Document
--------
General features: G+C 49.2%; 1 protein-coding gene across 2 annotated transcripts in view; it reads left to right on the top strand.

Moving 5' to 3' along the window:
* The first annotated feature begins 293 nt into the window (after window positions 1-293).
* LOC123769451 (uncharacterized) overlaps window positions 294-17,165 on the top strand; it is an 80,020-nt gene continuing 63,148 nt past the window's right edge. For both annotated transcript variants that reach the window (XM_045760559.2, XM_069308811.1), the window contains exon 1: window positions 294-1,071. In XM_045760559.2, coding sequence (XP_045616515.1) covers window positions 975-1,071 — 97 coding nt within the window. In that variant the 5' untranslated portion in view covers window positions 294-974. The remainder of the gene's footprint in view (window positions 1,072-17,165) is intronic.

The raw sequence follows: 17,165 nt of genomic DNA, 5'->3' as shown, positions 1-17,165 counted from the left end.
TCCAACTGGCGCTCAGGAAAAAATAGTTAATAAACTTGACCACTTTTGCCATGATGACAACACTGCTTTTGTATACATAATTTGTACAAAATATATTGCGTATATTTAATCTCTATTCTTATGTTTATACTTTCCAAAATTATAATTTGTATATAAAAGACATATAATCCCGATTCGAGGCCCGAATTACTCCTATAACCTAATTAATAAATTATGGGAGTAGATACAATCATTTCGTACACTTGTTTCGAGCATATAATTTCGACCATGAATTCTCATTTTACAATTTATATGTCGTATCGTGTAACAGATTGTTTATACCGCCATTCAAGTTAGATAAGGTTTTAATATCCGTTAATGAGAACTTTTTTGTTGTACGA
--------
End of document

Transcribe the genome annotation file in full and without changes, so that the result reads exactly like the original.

General features: G+C 49.2%; 1 protein-coding gene across 2 annotated transcripts in view; it reads left to right on the top strand.

Moving 5' to 3' along the window:
* The first annotated feature begins 293 nt into the window (after window positions 1-293).
* LOC123769451 (uncharacterized) overlaps window positions 294-17,165 on the top strand; it is an 80,020-nt gene continuing 63,148 nt past the window's right edge. For both annotated transcript variants that reach the window (XM_045760559.2, XM_069308811.1), the window contains exon 1: window positions 294-1,071. In XM_045760559.2, coding sequence (XP_045616515.1) covers window positions 975-1,071 — 97 coding nt within the window. In that variant the 5' untranslated portion in view covers window positions 294-974. The remainder of the gene's footprint in view (window positions 1,072-17,165) is intronic.

The raw sequence follows: 17,165 nt of genomic DNA, 5'->3' as shown, positions 1-17,165 counted from the left end.
TCCAACTGGCGCTCAGGAAAAAATAGTTAATAAACTTGACCACTTTTGCCATGATGACAACACTGCTTTTGTATACATAATTTGTACAAAATATATTGCGTATATTTAATCTCTATTCTTATGTTTATACTTTCCAAAATTATAATTTGTATATAAAAGACATATAATCCCGATTCGAGGCCCGAATTACTCCTATAACCTAATTAATAAATTATGGGAGTAGATACAATCATTTCGTACACTTGTTTCGAGCATATAATTTCGACCATGAATTCTCATTTTACAATTTATATGTCGTATCGTGTAACAGATTGTTTATACCGCCATTCAAGTTAGATAAGGTTTTAATATCCGTTAATGAGAACTTTTTTGTTGTACGA